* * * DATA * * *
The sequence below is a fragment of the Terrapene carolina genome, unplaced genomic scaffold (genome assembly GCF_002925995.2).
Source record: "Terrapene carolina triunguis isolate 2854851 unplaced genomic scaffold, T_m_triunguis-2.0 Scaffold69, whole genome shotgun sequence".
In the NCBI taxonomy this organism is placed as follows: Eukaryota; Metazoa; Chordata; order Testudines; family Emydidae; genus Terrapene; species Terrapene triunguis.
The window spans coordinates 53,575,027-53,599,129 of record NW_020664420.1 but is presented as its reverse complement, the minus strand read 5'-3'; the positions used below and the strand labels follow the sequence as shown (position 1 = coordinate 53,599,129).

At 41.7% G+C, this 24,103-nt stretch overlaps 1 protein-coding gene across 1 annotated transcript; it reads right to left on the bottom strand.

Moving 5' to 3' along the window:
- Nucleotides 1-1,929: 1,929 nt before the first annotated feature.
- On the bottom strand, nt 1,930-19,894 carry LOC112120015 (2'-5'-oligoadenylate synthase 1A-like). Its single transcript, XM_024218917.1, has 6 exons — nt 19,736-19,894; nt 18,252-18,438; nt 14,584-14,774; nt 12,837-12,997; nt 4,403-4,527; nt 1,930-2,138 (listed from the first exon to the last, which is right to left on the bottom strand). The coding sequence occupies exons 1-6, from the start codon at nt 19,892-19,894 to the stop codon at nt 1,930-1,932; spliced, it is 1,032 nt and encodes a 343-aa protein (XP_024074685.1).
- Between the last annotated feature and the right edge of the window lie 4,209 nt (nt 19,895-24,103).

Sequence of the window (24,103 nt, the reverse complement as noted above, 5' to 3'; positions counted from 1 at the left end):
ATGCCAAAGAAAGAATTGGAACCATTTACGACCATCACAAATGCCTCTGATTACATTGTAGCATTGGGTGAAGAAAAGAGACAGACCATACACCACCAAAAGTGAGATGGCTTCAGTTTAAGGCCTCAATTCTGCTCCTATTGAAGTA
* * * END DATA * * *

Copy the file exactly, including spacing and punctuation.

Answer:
The sequence below is a fragment of the Terrapene carolina genome, unplaced genomic scaffold (genome assembly GCF_002925995.2).
Source record: "Terrapene carolina triunguis isolate 2854851 unplaced genomic scaffold, T_m_triunguis-2.0 Scaffold69, whole genome shotgun sequence".
In the NCBI taxonomy this organism is placed as follows: Eukaryota; Metazoa; Chordata; order Testudines; family Emydidae; genus Terrapene; species Terrapene triunguis.
The window spans coordinates 53,575,027-53,599,129 of record NW_020664420.1 but is presented as its reverse complement, the minus strand read 5'-3'; the positions used below and the strand labels follow the sequence as shown (position 1 = coordinate 53,599,129).

At 41.7% G+C, this 24,103-nt stretch overlaps 1 protein-coding gene across 1 annotated transcript; it reads right to left on the bottom strand.

Moving 5' to 3' along the window:
- Nucleotides 1-1,929: 1,929 nt before the first annotated feature.
- On the bottom strand, nt 1,930-19,894 carry LOC112120015 (2'-5'-oligoadenylate synthase 1A-like). Its single transcript, XM_024218917.1, has 6 exons — nt 19,736-19,894; nt 18,252-18,438; nt 14,584-14,774; nt 12,837-12,997; nt 4,403-4,527; nt 1,930-2,138 (listed from the first exon to the last, which is right to left on the bottom strand). The coding sequence occupies exons 1-6, from the start codon at nt 19,892-19,894 to the stop codon at nt 1,930-1,932; spliced, it is 1,032 nt and encodes a 343-aa protein (XP_024074685.1).
- Between the last annotated feature and the right edge of the window lie 4,209 nt (nt 19,895-24,103).

Sequence of the window (24,103 nt, the reverse complement as noted above, 5' to 3'; positions counted from 1 at the left end):
ATGCCAAAGAAAGAATTGGAACCATTTACGACCATCACAAATGCCTCTGATTACATTGTAGCATTGGGTGAAGAAAAGAGACAGACCATACACCACCAAAAGTGAGATGGCTTCAGTTTAAGGCCTCAATTCTGCTCCTATTGAAGTA